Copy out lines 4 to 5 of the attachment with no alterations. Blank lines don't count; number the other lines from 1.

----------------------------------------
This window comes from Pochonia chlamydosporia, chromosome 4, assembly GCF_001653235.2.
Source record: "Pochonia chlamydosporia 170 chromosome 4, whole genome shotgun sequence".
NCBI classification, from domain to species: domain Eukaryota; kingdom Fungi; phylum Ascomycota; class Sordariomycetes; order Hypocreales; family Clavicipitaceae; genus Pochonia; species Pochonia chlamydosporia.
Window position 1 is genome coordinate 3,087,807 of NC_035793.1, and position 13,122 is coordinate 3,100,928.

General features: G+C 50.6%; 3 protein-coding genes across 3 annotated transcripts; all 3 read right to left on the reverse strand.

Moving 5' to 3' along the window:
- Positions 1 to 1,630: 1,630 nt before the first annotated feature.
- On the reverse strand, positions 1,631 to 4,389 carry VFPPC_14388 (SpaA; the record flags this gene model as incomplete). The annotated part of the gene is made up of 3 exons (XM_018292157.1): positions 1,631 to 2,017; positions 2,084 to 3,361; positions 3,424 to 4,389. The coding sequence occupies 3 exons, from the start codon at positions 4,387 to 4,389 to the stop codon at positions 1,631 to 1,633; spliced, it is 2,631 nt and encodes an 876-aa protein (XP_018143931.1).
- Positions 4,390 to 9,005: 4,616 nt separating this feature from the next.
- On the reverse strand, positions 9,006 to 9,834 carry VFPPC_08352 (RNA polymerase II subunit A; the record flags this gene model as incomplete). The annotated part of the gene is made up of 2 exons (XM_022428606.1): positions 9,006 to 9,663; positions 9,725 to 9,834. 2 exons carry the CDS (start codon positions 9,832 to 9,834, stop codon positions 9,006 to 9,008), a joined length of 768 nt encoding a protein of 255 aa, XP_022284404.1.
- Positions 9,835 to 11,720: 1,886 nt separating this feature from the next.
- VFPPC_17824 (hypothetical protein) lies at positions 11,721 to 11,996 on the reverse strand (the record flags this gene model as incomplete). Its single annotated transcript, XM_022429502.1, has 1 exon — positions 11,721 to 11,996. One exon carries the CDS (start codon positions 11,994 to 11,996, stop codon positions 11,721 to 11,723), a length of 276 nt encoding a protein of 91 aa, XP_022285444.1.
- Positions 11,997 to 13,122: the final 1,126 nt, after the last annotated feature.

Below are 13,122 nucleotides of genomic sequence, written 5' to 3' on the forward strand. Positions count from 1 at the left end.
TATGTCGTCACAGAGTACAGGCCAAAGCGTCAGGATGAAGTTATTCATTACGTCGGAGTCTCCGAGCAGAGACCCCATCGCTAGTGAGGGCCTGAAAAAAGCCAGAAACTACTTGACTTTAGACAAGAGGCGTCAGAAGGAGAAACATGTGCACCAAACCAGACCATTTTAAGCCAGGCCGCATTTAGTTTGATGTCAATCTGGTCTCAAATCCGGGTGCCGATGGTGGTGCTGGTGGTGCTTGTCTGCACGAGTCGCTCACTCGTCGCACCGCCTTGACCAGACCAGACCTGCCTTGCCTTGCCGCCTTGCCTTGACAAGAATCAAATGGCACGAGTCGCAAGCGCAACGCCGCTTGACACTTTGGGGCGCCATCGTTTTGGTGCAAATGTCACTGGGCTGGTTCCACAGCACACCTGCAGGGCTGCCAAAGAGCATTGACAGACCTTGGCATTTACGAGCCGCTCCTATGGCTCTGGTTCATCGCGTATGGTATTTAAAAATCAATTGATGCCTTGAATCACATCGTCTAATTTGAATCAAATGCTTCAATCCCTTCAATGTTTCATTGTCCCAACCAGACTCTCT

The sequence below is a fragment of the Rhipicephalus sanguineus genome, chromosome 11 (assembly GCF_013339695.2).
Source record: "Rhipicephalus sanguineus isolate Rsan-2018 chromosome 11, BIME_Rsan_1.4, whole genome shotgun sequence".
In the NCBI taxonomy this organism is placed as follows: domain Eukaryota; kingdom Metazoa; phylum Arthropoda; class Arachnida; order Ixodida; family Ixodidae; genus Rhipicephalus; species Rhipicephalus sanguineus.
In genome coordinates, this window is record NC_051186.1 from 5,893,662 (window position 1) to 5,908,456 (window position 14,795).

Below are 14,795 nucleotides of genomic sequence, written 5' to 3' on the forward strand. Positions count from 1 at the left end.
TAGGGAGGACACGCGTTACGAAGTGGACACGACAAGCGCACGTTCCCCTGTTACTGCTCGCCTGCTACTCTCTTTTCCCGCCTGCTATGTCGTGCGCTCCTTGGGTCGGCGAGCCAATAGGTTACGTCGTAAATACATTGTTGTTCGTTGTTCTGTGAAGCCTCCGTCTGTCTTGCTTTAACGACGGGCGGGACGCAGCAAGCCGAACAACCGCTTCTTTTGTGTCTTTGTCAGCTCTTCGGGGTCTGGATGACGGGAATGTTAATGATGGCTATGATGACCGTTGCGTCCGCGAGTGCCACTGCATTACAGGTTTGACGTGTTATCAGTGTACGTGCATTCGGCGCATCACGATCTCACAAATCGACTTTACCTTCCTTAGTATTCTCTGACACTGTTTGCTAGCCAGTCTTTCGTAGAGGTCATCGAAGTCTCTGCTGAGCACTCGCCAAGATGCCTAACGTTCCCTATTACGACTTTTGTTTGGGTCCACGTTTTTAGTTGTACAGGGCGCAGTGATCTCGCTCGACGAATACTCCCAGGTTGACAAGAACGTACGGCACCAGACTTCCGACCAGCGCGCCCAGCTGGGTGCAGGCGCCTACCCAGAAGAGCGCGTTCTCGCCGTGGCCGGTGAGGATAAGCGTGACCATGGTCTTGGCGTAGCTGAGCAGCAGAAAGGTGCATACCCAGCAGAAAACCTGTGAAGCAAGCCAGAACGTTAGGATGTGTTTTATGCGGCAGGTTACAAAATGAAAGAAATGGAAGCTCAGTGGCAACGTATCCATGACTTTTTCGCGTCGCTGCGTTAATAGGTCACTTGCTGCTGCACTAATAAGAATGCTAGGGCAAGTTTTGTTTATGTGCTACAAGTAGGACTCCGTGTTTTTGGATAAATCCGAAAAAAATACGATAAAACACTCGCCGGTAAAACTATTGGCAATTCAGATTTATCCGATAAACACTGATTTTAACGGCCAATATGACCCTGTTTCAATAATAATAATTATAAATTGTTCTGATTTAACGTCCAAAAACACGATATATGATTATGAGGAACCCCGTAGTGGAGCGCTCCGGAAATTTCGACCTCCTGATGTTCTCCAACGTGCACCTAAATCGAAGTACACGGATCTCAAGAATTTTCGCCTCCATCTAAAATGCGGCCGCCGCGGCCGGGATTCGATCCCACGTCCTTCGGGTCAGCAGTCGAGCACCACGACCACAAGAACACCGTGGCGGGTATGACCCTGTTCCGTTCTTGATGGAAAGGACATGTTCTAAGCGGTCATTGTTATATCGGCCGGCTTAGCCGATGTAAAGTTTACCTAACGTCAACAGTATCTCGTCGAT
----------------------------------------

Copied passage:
Window position 1 is genome coordinate 3,087,807 of NC_035793.1, and position 13,122 is coordinate 3,100,928.

General features: G+C 50.6%; 3 protein-coding genes across 3 annotated transcripts; all 3 read right to left on the reverse strand.